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New Muslim Converts Experience in Embracing Islam

New Muslim converts have gone through a lot of challenging process starting from pre conversion process, the conversion process and the post conversion process.

This paper presents an overview of the different processes that new Muslims have to undergo in comparison between the western and the Malaysian contexts.

The main purpose of this paper is to seek understanding on what the new Muslims have to go through in embracing Islam.

The first research objective of this paper is to identify the new Muslims conversion processes in the western world in comparison to Malaysia. Secondly, the objective of this study is to identify the new Muslim pre and post-conversion challenges in a Muslim majority country.

This paper begins with a discussion on existing new Muslim conversion literature in section two.

The discussion then passes to methodology employed stating the ontological and epistemological foundations structuring the methodology of the study.

This paper also highlights an exposition of the exploratory findings. The present study has specific theoretical and contextual contributions towards the improvement of the new Muslim converts in Malaysia.

Literature Review

The literature in new Muslim conversion processes can be categorized into several research topics such as reasons for conversions, conversion authorities, the problems faced by new Muslims after conversion, lack of knowledge of the new Muslim and the status of new Muslim.

The reason for conversion is the pre-conversion phase of the new Muslim before accepting Islam as a religion of faith.

There are several Malaysian and international authors, who have discussed at length the reasons for conversion, such as marriage, psychological inner peace (finding the truth), surroundings, influences from other converts experience and sudden openness to embracing Islam (K. Ali, 1996, 1999; Jamian, 2005; Mohd Nor, 2002; Norris, 2003).

Even though, many studies have been conducted on the motives to convert as mentioned above, there is still the absence of empirical studies being conducted that might contribute to expanding the motivation theory in the context of religion conversion.

As for the studies conducted regarding the conversion authorities, there are a couple of studies in Malaysia focusing on the effort taken by the authorities in facilitating the conversion processes.

For example, Annuar (2002) stated certain weaknesses of conversion authorities during the post conversion stage were identified. Problems faced by the converts are such “as the time schedules for Islamic classes which are not convenient to those working Muslim converts, the untrained teachers or the inefficiency of the teachers to conduct Islamic classes, the disorganized syllabus or irrelevant Islamic books” (Kassim, Abdullah, & Baba, 2013).

Other than the weaknesses of the relevant authorities, there are also studies conducted on the problems faced by new Muslims after conversion (Kassim et al., 2013) such as the lack of knowledge of the new Muslim (Mohd Nor, 2002) and the status of new Muslim. Research on conversion to Islam can be divided into three different phases.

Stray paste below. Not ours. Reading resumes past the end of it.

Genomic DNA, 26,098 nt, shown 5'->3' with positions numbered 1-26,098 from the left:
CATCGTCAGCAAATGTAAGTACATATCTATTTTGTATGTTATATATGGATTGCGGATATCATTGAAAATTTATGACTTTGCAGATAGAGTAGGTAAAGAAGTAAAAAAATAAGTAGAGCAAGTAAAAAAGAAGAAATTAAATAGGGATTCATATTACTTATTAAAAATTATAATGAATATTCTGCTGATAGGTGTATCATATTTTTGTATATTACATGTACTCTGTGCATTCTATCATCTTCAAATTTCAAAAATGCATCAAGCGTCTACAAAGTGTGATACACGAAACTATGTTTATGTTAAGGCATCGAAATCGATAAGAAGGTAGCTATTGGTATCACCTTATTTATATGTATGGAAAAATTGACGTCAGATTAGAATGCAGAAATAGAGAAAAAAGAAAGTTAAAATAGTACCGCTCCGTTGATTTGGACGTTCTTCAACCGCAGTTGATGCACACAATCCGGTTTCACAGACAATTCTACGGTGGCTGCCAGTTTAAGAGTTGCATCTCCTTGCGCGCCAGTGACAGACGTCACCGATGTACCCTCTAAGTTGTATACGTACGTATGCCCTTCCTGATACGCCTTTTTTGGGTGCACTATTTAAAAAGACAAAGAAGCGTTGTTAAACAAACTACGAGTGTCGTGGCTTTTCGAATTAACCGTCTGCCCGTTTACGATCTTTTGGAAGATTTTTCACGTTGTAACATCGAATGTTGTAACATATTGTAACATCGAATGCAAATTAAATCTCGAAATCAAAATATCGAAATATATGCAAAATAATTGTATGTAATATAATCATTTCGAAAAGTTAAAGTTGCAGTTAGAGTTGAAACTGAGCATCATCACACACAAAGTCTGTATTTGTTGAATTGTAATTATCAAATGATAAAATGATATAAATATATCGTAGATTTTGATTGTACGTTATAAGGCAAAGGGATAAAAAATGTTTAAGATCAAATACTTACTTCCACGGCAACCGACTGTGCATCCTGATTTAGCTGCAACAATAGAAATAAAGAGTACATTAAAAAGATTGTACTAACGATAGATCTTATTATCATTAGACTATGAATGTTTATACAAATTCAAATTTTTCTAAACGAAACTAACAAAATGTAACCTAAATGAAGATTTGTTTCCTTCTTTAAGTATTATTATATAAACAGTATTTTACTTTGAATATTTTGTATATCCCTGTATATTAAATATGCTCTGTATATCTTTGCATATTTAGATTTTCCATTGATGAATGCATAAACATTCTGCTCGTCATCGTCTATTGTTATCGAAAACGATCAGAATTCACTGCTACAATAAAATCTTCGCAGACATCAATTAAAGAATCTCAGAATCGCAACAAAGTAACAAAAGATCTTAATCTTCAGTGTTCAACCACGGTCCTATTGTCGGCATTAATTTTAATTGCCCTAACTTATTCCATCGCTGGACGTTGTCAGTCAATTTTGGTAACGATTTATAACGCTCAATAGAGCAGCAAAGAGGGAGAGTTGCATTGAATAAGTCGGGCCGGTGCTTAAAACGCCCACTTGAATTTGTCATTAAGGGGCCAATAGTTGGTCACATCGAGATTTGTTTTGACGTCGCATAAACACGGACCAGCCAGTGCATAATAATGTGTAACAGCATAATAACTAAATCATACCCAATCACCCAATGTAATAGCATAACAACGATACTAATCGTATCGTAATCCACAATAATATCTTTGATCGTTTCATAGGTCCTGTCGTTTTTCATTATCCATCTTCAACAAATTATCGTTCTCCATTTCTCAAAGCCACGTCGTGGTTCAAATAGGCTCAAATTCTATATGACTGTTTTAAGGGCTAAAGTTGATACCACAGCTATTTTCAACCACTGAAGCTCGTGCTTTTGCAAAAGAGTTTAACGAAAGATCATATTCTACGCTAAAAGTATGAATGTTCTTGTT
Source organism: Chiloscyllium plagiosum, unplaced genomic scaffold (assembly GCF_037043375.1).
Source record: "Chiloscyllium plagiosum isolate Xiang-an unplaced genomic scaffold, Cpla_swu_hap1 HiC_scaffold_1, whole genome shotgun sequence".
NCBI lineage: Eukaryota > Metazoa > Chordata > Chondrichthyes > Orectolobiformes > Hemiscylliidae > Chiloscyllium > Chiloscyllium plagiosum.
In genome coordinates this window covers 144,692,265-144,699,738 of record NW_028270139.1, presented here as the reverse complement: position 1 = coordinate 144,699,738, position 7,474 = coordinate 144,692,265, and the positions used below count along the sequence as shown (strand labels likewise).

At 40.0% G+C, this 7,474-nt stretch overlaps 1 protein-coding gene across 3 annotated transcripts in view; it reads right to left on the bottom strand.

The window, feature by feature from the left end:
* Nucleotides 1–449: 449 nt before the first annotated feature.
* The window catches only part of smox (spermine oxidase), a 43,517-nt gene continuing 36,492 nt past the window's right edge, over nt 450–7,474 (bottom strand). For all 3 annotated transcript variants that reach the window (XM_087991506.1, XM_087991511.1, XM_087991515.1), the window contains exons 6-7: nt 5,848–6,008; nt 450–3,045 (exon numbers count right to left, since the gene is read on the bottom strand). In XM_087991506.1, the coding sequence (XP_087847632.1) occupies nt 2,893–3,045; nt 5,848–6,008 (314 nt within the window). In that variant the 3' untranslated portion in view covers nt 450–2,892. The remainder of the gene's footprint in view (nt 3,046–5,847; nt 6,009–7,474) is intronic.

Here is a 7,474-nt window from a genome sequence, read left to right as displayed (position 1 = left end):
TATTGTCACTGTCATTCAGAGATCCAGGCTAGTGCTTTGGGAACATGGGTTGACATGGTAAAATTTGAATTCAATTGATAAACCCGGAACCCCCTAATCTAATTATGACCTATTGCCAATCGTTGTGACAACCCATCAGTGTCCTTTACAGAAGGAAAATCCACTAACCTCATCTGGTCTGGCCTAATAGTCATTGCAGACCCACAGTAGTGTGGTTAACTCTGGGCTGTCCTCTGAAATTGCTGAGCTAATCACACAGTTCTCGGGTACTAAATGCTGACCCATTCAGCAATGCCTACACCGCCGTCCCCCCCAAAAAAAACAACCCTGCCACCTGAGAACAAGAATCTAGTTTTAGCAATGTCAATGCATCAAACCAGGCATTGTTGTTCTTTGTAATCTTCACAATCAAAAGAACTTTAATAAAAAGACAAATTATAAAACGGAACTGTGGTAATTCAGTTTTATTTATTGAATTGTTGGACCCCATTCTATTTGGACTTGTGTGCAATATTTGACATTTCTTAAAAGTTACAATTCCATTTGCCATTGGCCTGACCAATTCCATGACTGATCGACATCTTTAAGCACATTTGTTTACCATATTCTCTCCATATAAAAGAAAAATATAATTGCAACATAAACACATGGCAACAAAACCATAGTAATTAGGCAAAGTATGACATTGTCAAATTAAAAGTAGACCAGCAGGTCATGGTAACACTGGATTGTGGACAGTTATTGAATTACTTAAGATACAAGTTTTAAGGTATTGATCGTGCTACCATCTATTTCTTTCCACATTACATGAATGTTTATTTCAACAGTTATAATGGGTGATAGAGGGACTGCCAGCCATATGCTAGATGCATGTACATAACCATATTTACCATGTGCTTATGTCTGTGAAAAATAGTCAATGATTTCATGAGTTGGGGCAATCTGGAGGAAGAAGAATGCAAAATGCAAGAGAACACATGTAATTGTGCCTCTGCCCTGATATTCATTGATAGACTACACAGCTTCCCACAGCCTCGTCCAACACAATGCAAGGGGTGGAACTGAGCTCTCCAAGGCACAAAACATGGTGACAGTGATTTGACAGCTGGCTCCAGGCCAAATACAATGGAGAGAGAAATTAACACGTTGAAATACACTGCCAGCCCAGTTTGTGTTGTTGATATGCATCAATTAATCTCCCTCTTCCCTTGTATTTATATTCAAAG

The phases are pre-conversion, conversion and post-conversion. The pre-conversion process is how individuals from other religions or an atheist decide to convert to Islam.

They can be from personal encounters or from a specific event that create the attention and attraction to learn more about Islam (e.g. the September 11, World Trade Centre Attacks). This leads to the second phase which is the conversion process in which might take place in a mosque, Muslim community centre etc. The new Muslim will say the shahādah bearing witness that God is One and the Prophet Muhammad is the last messenger of God, in front of other Muslims specifically an imām of a mosque.

After the conversion process, the new Muslim will encounter the post-conversion phase in which they can possibly go through several psychological processes such as pointed out by Roald (2012). The conversion processes examined took place in United Kingdom and the post conversion phase were identified as zealotry, disappointment, acceptance and secularization psychological phases (Roald, 2012).

The following figure shows the conversion process of a new Muslim in the United Kingdom in which the three phases of pre conversion, conversion and post conversion were laid out. Nevertheless, this study is more interested to focus on the post conversion phase.

A new Muslim was identified to be facing either all four psychological states or the first three psychological states. The duration of an individual psychological state in the different processes differ from one individual to other depending on many factors such as spouse, spouse family culture, religious orientation (ṣūfī or salafī), the realization between reality and ideally and formation of personality acceptance or the formation of own literal understanding of Islam which is different from mainstream Islam.

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